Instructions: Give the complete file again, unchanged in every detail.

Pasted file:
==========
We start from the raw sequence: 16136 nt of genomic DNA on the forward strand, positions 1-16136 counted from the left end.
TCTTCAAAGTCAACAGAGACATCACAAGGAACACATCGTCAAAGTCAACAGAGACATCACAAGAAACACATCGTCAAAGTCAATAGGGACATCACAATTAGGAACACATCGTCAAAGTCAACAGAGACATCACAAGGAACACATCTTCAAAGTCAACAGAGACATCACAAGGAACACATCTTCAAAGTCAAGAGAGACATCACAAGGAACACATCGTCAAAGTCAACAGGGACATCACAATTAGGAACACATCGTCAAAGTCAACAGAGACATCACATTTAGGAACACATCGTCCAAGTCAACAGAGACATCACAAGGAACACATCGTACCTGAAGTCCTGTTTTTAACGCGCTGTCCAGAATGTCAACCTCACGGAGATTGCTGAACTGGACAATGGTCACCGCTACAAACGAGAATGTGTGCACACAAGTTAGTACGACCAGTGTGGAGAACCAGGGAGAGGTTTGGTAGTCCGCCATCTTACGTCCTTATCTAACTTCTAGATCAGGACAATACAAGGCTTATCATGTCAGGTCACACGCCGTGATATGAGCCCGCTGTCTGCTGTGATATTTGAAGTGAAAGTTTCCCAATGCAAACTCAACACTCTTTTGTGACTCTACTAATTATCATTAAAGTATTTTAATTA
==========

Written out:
We start from the raw sequence: 16136 nt of genomic DNA on the forward strand, positions 1-16136 counted from the left end.
TCTTCAAAGTCAACAGAGACATCACAAGGAACACATCGTCAAAGTCAACAGAGACATCACAAGAAACACATCGTCAAAGTCAATAGGGACATCACAATTAGGAACACATCGTCAAAGTCAACAGAGACATCACAAGGAACACATCTTCAAAGTCAACAGAGACATCACAAGGAACACATCTTCAAAGTCAAGAGAGACATCACAAGGAACACATCGTCAAAGTCAACAGGGACATCACAATTAGGAACACATCGTCAAAGTCAACAGAGACATCACATTTAGGAACACATCGTCCAAGTCAACAGAGACATCACAAGGAACACATCGTACCTGAAGTCCTGTTTTTAACGCGCTGTCCAGAATGTCAACCTCACGGAGATTGCTGAACTGGACAATGGTCACCGCTACAAACGAGAATGTGTGCACACAAGTTAGTACGACCAGTGTGGAGAACCAGGGAGAGGTTTGGTAGTCCGCCATCTTACGTCCTTATCTAACTTCTAGATCAGGACAATACAAGGCTTATCATGTCAGGTCACACGCCGTGATATGAGCCCGCTGTCTGCTGTGATATTTGAAGTGAAAGTTTCCCAATGCAAACTCAACACTCTTTTGTGACTCTACTAATTATCATTAAAGTATTTTAATTA